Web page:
Friday, June 18, 2010


being on facebook, as everyone on the planet is, i recently added the application that allows me to play "farmville". now i am not a farmer--though i am quite good with plants, as masae, the elderly asian tenant in my building, will tell you. last year she cautiously gave up the planters along the drive to my landscaping skills, and the place has never looked better, thank you very much. i proceeded to pull odd looking plants and i added groundcover, and i transplanted some of the remaining plants to better locations and generally made the planters look as though they made sense.

i got this talent for working with plants from my father, who was also very good working with plants. back when i was growing up in the early 70's, my dad was the one who did the yardwork. in fact, back then that is what dads did! on weekends, they mowed lawns, trimmed hedges, pulled weeds, and then stood with the hose watering the whole place down while shooting the bull with the neighbor dads. very unlike today, where doing yardwork is now considered "manual labor", and everyone just hires a mexican gardener with power equipment. now my dad was mexican, which may have contributed to his gardening talent, but i have to tell you that ethnicity comes with no guarantee! the mexican gardener that our building uses is pretty much just a plant butcher--there is no artistry evident--fortunately he doesn't come near my driveway planters.

anyway, i learned to do yardwork from my dad. he taught me that. it helped that i loved working with plants...i loved watching them grow and respond to care and watering. i loved the balance between having control over nature and allowing nature its rein. plants always surprise you, that's the thing. you can actually have a relationship with plants, which i do to this day.

but i am not a farmer. however, you would not know this by looking at my farm in farmville. in just a few days, i have planted and harvested eggplant, peanuts, wheat, strawberries, squash, and soybeans. i currently have lilacs growing in one patch of ground. i am almost a level 7 farmer. but i must confess, i am not the only one responsible for my farm's prosperous condition. the only reason my crops are growing all the way to harvest is because my neighbors are coming over and fertilizing them (my sister and two of my neices). now, i think that this is the only way to get your plants fertilized, because i have looked in the market and fertilizer is not available to buy! i find this very interesting. what this means is that in order to have a successful farm, you HAVE to have friends as neighbors. if you plan to start your farm in the middle of nowhere and intend to remain isolated, your crops will eventually wither and die. they will die. there will be nobody around to fertilize them.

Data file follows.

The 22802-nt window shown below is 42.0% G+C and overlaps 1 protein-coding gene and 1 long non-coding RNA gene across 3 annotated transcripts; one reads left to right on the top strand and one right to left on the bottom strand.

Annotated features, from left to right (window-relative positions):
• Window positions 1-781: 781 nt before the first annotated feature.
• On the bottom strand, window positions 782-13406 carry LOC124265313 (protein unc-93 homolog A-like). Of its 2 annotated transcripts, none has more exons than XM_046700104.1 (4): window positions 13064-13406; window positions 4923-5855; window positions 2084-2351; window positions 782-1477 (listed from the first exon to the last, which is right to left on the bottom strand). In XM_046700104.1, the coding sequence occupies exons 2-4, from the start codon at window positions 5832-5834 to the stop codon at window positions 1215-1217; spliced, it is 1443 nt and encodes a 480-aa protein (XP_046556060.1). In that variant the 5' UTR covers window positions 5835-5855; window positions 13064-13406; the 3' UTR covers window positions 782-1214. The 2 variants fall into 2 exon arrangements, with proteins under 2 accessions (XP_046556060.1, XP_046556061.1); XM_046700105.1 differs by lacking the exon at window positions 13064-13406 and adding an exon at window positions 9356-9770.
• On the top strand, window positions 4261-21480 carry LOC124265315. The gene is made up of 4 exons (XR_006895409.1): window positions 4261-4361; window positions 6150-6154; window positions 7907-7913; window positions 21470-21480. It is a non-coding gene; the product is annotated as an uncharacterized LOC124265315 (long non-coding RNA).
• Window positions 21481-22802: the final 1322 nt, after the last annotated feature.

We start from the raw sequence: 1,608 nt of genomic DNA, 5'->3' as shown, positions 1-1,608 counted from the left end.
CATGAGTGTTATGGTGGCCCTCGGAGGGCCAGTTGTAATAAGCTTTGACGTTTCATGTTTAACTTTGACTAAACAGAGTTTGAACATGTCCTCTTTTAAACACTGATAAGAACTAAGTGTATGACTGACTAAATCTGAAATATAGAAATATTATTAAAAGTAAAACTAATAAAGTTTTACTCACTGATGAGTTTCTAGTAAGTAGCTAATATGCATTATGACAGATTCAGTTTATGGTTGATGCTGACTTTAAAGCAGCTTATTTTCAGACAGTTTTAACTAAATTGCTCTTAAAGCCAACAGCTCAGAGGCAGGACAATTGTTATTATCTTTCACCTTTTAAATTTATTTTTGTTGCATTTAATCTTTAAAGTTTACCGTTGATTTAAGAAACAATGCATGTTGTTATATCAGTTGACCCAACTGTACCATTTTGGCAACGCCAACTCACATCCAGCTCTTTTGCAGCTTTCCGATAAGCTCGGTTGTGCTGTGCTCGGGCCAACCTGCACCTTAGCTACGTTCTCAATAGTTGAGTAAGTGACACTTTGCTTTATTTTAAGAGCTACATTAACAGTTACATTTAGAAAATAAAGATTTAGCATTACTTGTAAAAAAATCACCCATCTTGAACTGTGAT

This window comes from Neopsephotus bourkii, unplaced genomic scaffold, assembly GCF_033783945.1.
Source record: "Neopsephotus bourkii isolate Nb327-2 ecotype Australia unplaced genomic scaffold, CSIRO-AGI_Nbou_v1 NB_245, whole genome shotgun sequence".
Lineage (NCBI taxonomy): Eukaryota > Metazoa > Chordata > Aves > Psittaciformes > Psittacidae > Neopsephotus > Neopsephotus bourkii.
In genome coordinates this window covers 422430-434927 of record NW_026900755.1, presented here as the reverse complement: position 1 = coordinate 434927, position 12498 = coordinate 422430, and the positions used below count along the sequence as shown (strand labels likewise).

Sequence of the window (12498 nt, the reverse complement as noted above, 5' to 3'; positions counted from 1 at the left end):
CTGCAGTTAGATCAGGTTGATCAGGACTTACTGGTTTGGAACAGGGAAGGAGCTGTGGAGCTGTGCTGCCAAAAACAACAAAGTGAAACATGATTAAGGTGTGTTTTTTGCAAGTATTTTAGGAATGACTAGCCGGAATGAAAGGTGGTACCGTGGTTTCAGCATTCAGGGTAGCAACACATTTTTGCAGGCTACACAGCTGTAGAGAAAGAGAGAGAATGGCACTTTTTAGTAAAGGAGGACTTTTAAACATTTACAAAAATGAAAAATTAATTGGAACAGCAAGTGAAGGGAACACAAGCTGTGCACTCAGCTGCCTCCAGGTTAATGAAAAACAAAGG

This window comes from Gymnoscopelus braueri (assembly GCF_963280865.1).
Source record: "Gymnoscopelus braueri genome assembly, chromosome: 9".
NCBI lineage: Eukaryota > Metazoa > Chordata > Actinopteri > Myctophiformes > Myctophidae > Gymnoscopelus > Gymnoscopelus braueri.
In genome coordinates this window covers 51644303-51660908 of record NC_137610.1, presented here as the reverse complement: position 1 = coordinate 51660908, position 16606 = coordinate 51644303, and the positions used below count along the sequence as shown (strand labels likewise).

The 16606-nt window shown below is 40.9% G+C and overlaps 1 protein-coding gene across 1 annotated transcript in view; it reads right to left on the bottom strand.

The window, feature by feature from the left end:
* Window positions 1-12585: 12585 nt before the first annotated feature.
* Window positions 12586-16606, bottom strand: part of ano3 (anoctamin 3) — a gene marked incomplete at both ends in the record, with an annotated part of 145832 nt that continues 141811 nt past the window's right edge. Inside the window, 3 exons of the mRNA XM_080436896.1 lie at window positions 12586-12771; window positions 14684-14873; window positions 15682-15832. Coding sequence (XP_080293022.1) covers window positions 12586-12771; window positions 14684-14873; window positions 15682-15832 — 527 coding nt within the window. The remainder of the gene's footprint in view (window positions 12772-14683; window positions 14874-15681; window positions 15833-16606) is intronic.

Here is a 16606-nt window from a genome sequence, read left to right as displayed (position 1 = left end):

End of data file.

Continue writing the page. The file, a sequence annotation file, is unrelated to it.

this is where farmville ceases to be just an internet game.

i read somewhere that someone has called farmville a waste of time. whoever this person is, they are sorely missing the point. by setting the game up so that participants have to rely on the kindness and generousity of our neighbors, the creators have, by accident or by intent, simulated the kind of community culture that our societies lived out for thousands and thousands of years. as i have mentioned in previous posts, up until the industrial revolution, we had to rely on others or we would not have survived. usually, everyone had to contribute to the wellbeing of the whole community. of course, we still have to rely on others to survive, we just don't have to interact with them anymore. farmville encourages community, albeit a digital one, but i will tell you that since my neighbors are family who live far away from me, this feels as close to the real thing as i can get living in los angeles. we visit each others farms, fertilize each others plots, and give each other gifts. we hear about each others progress, and get to share in the spoils of everyone who prospers. lovely.

but there is one hitch.

whenever you visit anyone else's farm, they are never there. there are only the amimals: chickens clucking, ducks quacking, cows mooing, lambs bleeting. but no other farmers. it is eerie--you stop in and everything seems fine, but nobody is there. so what do you do? you fertilize the crops, maybe chase away some foxes, and then leave. later, the owner will come back and notice that you have been there, and they may send you a nice gift. but why isn't anyone ever home when i go to visit???this bothers me, and is the primary flaw in a game that attempts to promote community. i am not sure which is worse: seeing people in reality who i never talk to; or never seeing people in cyberspace who i want to talk to.

i have been told that there are other games that allow more interaction, and you can actually create an avatar, which is both cool and spooky. but in the meantime, i will continue to tend my farm and fertilize my neighbors crops, until i can figure out what my next online adventure will be. in a way, i think i am "trying on" ways of being so that i can match a pleasurable online experience to a real life city. i have already decided that, wherever i go, i want to have a relationship with plants, but in don't want to give up my relationship to people in order to do that. the cows can tend to each other though..

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